Parents have been recently pleading for the use of the Pfizer BioNTech COVID-19 vaccine for children below five years old in the United States after the FDA delayed authorizing it. In a statement, Dr. Lee Savio Beers, President of the 2021 AAP, stated that the American Academy of Pediatrics (AAP), advised against off-label usage for children younger than 12 years.
“Dosage may differ for younger children. The AAP advises against giving vaccines to children younger than 12 years of age until they are approved by the FDA.
Moderna is for adults over 18 years old, while Pfizer-BioNTech is for those 16 and older. However, vaccines for younger patients remain under emergency authorization.
The report stated that health care providers agree to not administer vaccines for any non-authorized indications if they sign an agreement.
The 10-microgram vaccine that is approved for children aged 5-11 years has not been tested in children younger than 5. Children who are given a 3-microgram dose of the Pfizer BioNTech pediatric trial may experience more side effects.
The paper also noted that some doctors and parents believe the 3-microgram dose has been proven safe for young children in clinical trials.
Pfizer-BioNTech found that the omicron variant caused a higher rate infection in younger patients than was previously reported in their clinical trials. According to the New York Times, they asked for a delay in authorizing it due to the variant’s inability to overcome the immunity provided by the two dose series of vaccines.
The December data from the clinical trials showed that children aged two to four produced only 60% of an antibody response compared to older teens and young adults. This group is used to benchmark the effectiveness of the vaccine.
Children aged 6 months to 2 years developed an antibody protection that met study goals without safety concerns. However, the Times reported that the dose given to these children was only one-tenth the dose given to children 12 and older.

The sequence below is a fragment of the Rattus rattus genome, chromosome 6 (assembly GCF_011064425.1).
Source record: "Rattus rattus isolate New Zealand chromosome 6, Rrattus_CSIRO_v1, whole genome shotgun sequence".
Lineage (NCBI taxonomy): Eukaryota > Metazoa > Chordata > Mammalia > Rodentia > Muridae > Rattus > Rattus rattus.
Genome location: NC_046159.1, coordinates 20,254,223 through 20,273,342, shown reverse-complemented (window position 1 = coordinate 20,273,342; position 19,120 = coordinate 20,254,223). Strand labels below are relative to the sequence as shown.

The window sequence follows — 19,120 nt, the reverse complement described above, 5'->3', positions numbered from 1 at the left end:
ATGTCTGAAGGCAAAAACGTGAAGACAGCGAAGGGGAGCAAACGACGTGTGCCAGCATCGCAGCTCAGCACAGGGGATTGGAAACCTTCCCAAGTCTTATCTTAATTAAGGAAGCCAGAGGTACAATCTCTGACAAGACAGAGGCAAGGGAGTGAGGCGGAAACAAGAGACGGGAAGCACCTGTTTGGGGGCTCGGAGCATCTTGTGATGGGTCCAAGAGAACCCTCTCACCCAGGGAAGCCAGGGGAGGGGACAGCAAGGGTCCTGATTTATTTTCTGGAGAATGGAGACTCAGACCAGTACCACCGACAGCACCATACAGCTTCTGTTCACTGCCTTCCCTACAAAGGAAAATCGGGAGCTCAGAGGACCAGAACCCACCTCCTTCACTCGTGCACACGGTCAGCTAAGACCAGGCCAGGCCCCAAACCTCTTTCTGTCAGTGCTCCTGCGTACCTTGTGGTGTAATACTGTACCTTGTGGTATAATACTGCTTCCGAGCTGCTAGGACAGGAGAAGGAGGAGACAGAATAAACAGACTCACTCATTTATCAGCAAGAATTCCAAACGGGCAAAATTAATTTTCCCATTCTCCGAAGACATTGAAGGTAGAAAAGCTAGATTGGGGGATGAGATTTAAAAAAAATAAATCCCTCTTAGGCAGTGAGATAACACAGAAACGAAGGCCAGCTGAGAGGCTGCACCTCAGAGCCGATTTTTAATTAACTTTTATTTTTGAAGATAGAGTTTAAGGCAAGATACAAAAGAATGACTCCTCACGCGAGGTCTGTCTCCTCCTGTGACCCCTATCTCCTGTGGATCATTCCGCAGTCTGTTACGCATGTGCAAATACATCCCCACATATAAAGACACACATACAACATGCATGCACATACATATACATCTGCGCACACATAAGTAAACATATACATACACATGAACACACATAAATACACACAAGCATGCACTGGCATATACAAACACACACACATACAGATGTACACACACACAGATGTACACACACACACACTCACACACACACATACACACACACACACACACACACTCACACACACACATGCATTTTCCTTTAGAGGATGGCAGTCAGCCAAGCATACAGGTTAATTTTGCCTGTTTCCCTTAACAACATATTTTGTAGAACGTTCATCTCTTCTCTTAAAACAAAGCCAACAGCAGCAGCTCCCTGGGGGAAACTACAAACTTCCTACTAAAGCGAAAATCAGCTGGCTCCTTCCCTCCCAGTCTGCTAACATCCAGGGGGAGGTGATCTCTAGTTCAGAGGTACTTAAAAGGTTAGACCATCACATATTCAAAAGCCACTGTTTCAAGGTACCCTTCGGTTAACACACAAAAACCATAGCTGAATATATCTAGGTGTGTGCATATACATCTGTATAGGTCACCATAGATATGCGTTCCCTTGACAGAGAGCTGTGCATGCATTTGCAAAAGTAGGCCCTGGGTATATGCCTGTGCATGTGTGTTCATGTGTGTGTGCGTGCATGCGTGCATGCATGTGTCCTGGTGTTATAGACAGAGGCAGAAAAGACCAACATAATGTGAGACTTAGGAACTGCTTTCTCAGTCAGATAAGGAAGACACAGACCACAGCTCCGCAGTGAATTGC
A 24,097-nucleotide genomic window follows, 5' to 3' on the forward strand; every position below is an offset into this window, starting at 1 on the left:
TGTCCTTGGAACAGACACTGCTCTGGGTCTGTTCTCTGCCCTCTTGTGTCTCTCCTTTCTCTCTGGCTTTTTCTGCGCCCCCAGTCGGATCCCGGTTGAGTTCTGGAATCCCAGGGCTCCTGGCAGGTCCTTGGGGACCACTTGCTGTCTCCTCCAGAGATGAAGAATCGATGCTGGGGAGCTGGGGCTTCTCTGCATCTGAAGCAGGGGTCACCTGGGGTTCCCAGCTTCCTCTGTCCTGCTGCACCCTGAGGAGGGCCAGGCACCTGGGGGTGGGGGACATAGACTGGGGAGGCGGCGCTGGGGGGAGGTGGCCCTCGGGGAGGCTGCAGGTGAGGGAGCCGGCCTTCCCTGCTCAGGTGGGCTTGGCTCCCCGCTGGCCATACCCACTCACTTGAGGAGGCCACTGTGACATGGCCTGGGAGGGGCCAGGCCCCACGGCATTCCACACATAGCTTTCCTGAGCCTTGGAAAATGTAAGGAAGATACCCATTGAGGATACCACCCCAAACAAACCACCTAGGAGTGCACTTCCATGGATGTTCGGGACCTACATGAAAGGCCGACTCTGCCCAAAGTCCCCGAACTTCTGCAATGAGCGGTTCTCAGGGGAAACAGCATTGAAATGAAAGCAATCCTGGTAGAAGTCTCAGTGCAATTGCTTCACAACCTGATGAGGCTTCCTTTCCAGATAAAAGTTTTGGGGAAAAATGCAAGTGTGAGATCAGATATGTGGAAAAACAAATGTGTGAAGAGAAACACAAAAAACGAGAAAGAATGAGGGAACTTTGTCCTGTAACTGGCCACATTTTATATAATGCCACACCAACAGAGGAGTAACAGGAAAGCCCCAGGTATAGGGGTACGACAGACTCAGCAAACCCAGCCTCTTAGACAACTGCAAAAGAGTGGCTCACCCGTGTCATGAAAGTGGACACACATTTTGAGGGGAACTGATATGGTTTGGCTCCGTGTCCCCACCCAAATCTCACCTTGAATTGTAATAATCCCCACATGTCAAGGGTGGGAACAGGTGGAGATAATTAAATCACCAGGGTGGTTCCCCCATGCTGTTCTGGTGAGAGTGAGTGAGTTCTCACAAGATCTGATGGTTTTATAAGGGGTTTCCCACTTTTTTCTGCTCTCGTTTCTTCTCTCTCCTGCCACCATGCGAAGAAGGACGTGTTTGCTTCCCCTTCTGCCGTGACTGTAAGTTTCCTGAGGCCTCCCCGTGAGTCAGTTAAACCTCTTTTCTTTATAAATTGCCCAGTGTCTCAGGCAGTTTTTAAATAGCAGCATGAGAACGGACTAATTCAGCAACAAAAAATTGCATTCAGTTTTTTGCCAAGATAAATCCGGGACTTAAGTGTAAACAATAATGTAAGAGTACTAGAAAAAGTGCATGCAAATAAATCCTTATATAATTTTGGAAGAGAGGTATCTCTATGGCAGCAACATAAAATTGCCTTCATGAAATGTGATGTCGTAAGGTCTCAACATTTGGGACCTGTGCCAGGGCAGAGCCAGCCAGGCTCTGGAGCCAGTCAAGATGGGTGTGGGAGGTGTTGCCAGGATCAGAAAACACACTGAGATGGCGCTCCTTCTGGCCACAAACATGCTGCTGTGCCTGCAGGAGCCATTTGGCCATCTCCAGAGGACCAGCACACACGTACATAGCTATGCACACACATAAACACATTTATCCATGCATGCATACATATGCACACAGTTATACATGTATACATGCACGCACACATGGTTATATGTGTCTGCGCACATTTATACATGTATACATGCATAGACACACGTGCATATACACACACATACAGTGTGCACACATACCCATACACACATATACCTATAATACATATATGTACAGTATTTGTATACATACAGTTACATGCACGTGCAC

According to the Guardian, Von Meissner administered 2,500 vaccines in Germany to children aged 6 months to 5 years. The vaccine was not approved in Germany for children younger than five, but there are no restrictions for off-label use.
He said, “I don’t see why I shouldn’t protect little children.” He cautioned that parents should be informed about the potential dangers of using a non-approved vaccine to treat an off-label condition before they are allowed to administer it.
Von Meissner stated that expanding the vaccine’s off-label use in America would provide additional protection for families. Some parents lie about their children’s ages to qualify for the vaccine. However, experts strongly advise against this, according to the report.
Another option for increasing the number of children who get vaccinated is if Pfizer-BioNTech included more children under five years old in its clinical trials. This would provide additional data.
The trial found that the 3-microgram dose was only effective for children aged six months to two years. It did not work in children aged two to five years. According to the report, it was possible to divide the participants below the age of five into different age groups and test different doses within each subset.
Another way to increase access is to make shots available to very high-risk children via the FDA’s expanded accessibility program.
Fatima Khan created a petition to Dr. Janet Woodcock on change.org.